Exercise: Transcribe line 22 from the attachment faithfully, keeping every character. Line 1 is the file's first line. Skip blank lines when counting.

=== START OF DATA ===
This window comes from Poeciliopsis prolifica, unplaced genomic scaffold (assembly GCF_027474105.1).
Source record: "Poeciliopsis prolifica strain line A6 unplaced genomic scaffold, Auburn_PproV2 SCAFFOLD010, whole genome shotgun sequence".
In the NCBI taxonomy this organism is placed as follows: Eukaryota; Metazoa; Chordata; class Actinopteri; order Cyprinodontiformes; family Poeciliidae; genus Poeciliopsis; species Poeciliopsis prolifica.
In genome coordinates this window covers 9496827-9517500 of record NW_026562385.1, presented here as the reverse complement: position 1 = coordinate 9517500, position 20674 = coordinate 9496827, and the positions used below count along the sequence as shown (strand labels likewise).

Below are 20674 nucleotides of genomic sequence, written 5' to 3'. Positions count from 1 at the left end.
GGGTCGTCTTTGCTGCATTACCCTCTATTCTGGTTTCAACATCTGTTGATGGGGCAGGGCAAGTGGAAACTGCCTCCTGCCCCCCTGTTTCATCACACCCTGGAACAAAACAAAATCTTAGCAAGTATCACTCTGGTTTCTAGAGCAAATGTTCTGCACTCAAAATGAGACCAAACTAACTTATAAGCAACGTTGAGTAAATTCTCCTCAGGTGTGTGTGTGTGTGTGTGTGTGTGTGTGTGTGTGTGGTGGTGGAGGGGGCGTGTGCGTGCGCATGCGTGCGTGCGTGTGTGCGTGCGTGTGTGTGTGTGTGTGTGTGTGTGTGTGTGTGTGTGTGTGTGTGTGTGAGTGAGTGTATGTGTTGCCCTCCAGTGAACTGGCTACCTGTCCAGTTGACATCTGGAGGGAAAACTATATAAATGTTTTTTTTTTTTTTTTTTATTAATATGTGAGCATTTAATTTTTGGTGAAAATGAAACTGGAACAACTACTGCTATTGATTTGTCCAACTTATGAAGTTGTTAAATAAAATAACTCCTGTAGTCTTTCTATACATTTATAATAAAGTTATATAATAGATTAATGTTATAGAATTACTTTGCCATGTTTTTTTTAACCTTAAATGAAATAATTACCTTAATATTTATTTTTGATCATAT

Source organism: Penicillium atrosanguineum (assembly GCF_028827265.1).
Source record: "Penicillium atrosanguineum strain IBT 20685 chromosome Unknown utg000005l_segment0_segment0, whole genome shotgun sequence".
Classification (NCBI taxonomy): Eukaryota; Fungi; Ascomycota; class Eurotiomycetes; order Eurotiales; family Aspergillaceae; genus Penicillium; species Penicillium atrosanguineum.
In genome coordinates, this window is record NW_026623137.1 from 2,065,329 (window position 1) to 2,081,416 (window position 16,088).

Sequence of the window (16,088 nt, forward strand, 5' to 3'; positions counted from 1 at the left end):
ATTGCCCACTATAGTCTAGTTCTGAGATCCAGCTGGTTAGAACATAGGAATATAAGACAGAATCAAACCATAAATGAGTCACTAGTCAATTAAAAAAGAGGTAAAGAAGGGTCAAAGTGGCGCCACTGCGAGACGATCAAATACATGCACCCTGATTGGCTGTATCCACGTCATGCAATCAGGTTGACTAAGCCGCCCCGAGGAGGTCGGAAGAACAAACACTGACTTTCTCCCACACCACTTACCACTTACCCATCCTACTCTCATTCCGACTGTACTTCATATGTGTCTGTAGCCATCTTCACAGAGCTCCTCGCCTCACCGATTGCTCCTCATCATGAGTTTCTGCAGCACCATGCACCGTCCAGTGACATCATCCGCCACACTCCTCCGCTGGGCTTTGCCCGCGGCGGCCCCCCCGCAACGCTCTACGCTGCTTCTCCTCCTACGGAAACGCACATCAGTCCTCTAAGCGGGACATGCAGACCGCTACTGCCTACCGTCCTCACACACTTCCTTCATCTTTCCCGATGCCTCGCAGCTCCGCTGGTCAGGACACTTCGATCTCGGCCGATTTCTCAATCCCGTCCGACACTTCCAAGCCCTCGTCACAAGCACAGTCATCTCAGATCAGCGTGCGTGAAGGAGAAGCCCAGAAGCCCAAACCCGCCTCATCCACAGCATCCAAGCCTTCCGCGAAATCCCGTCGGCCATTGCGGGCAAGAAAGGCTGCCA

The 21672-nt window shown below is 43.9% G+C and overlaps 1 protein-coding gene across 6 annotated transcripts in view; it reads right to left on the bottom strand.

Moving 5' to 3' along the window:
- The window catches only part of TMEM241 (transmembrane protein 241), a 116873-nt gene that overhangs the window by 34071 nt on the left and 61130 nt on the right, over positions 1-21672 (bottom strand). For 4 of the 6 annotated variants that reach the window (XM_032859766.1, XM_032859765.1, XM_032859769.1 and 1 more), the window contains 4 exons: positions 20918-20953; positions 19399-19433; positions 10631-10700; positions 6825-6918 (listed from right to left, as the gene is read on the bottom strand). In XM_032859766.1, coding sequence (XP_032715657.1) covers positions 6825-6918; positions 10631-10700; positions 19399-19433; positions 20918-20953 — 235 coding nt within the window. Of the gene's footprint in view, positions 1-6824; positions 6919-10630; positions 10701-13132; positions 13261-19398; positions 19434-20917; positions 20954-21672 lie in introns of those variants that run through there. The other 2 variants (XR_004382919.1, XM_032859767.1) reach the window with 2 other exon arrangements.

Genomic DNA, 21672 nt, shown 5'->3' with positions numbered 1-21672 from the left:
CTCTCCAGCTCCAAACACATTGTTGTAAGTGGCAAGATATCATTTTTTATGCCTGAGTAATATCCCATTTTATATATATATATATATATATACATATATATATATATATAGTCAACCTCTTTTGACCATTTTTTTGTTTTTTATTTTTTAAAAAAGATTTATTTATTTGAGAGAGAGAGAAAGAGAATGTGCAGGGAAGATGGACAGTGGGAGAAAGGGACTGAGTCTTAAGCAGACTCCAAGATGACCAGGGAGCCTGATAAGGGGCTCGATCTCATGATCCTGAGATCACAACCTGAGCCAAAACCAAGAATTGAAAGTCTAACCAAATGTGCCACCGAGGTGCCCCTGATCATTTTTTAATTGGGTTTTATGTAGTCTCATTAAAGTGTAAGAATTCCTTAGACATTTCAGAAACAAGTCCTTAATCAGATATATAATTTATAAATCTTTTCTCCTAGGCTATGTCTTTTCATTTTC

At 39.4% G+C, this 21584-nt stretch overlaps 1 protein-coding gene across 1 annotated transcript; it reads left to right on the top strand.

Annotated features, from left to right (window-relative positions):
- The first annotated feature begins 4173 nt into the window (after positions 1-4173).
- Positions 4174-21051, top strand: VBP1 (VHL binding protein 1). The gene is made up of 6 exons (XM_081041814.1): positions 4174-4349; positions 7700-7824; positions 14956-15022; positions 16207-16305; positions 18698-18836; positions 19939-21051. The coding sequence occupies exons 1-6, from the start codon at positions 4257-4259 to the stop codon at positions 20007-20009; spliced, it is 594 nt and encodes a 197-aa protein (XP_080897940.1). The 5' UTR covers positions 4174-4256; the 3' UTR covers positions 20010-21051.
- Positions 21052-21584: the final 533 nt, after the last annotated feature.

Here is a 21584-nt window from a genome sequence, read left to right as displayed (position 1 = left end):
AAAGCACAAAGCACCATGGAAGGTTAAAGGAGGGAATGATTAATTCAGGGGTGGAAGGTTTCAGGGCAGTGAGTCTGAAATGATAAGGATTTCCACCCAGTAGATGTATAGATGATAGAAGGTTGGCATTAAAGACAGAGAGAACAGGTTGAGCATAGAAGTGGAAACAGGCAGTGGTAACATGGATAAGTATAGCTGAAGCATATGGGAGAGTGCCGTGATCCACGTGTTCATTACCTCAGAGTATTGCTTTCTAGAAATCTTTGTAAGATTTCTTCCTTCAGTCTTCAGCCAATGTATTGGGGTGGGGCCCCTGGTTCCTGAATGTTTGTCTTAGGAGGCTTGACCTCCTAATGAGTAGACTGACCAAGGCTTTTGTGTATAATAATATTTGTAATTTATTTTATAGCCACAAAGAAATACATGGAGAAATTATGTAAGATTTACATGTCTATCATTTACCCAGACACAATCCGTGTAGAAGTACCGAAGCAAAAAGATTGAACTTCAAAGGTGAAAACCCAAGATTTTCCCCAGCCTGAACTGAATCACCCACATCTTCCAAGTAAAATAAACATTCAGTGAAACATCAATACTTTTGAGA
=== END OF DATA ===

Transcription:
- Positions 21052-21584: the final 533 nt, after the last annotated feature.